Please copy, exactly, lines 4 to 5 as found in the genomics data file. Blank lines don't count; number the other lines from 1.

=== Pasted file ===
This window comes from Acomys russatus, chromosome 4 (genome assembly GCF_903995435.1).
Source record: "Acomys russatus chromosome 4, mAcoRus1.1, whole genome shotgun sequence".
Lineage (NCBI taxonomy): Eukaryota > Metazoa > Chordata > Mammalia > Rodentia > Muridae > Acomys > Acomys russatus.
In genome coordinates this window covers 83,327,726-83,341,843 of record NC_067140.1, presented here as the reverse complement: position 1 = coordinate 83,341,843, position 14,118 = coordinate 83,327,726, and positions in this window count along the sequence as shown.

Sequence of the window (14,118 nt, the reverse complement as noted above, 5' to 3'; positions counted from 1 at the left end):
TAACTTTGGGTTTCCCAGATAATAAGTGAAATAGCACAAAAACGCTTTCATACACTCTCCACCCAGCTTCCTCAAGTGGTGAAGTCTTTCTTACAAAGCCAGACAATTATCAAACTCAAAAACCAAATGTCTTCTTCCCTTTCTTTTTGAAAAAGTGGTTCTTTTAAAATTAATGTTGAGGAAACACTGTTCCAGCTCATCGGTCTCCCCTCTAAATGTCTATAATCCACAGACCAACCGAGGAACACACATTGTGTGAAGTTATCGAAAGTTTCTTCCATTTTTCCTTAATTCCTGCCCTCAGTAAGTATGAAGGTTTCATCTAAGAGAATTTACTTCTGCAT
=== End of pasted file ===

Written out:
In genome coordinates this window covers 83,327,726-83,341,843 of record NC_067140.1, presented here as the reverse complement: position 1 = coordinate 83,341,843, position 14,118 = coordinate 83,327,726, and positions in this window count along the sequence as shown.

Sequence of the window (14,118 nt, the reverse complement as noted above, 5' to 3'; positions counted from 1 at the left end):